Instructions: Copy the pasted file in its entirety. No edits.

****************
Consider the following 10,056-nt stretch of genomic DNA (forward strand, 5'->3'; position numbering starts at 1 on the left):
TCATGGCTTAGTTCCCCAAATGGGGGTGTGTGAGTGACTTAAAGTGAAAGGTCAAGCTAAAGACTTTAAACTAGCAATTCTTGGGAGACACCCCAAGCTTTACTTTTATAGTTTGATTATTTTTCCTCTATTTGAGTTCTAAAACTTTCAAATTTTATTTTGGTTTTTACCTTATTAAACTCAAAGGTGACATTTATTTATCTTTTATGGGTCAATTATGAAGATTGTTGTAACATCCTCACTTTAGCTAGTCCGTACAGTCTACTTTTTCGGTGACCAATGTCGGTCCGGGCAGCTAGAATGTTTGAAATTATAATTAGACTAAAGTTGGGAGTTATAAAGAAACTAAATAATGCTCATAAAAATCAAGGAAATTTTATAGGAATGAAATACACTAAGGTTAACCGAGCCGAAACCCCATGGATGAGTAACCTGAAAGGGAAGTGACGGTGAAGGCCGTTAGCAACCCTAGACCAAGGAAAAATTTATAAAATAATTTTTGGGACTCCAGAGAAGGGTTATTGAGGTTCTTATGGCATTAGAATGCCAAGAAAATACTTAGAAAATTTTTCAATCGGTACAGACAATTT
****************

Consider the following 10,056-nt stretch of genomic DNA (forward strand, 5'->3'; position numbering starts at 1 on the left):
TCATGGCTTAGTTCCCCAAATGGGGGTGTGTGAGTGACTTAAAGTGAAAGGTCAAGCTAAAGACTTTAAACTAGCAATTCTTGGGAGACACCCCAAGCTTTACTTTTATAGTTTGATTATTTTTCCTCTATTTGAGTTCTAAAACTTTCAAATTTTATTTTGGTTTTTACCTTATTAAACTCAAAGGTGACATTTATTTATCTTTTATGGGTCAATTATGAAGATTGTTGTAACATCCTCACTTTAGCTAGTCCGTACAGTCTACTTTTTCGGTGACCAATGTCGGTCCGGGCAGCTAGAATGTTTGAAATTATAATTAGACTAAAGTTGGGAGTTATAAAGAAACTAAATAATGCTCATAAAAATCAAGGAAATTTTATAGGAATGAAATACACTAAGGTTAACCGAGCCGAAACCCCATGGATGAGTAACCTGAAAGGGAAGTGACGGTGAAGGCCGTTAGCAACCCTAGACCAAGGAAAAATTTATAAAATAATTTTTGGGACTCCAGAGAAGGGTTATTGAGGTTCTTATGGCATTAGAATGCCAAGAAAATACTTAGAAAATTTTTCAATCGGTACAGACAATTT